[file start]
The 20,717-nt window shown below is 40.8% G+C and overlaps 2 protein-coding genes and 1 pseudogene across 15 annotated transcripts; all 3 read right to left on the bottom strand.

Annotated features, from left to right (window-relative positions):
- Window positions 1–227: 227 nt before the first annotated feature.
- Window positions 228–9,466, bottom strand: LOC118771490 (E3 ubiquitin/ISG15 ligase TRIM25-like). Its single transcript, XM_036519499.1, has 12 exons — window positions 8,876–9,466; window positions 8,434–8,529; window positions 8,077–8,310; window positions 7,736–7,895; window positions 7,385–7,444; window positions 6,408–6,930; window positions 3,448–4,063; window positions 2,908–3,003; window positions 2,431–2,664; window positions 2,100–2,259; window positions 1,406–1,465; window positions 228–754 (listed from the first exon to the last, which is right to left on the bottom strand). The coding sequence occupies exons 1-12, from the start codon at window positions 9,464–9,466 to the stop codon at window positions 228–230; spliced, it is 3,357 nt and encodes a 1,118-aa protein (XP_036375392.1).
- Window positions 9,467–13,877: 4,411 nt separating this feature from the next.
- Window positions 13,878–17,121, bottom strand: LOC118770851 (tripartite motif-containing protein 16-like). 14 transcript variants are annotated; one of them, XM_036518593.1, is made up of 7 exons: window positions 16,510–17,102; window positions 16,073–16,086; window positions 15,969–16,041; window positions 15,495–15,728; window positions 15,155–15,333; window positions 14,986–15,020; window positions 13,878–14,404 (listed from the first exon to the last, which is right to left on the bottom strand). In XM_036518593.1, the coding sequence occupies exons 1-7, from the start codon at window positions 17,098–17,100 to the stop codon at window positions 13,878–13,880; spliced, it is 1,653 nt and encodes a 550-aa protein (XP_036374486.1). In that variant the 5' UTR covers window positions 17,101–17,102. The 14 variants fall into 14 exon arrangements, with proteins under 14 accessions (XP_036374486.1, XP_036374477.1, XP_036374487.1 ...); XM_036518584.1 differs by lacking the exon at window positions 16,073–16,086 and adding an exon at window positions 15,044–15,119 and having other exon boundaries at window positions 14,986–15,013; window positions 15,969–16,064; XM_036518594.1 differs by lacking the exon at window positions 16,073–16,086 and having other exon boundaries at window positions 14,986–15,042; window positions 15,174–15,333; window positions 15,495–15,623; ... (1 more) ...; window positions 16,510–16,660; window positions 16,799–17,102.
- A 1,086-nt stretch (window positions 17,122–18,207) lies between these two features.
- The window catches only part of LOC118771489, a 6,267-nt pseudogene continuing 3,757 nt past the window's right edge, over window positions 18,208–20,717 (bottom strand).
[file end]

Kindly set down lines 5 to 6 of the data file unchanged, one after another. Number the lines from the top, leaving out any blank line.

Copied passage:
- Window positions 9,467–13,877: 4,411 nt separating this feature from the next.
- Window positions 13,878–17,121, bottom strand: LOC118770851 (tripartite motif-containing protein 16-like). 14 transcript variants are annotated; one of them, XM_036518593.1, is made up of 7 exons: window positions 16,510–17,102; window positions 16,073–16,086; window positions 15,969–16,041; window positions 15,495–15,728; window positions 15,155–15,333; window positions 14,986–15,020; window positions 13,878–14,404 (listed from the first exon to the last, which is right to left on the bottom strand). In XM_036518593.1, the coding sequence occupies exons 1-7, from the start codon at window positions 17,098–17,100 to the stop codon at window positions 13,878–13,880; spliced, it is 1,653 nt and encodes a 550-aa protein (XP_036374486.1). In that variant the 5' UTR covers window positions 17,101–17,102. The 14 variants fall into 14 exon arrangements, with proteins under 14 accessions (XP_036374486.1, XP_036374477.1, XP_036374487.1 ...); XM_036518584.1 differs by lacking the exon at window positions 16,073–16,086 and adding an exon at window positions 15,044–15,119 and having other exon boundaries at window positions 14,986–15,013; window positions 15,969–16,064; XM_036518594.1 differs by lacking the exon at window positions 16,073–16,086 and having other exon boundaries at window positions 14,986–15,042; window positions 15,174–15,333; window positions 15,495–15,623; ... (1 more) ...; window positions 16,510–16,660; window positions 16,799–17,102.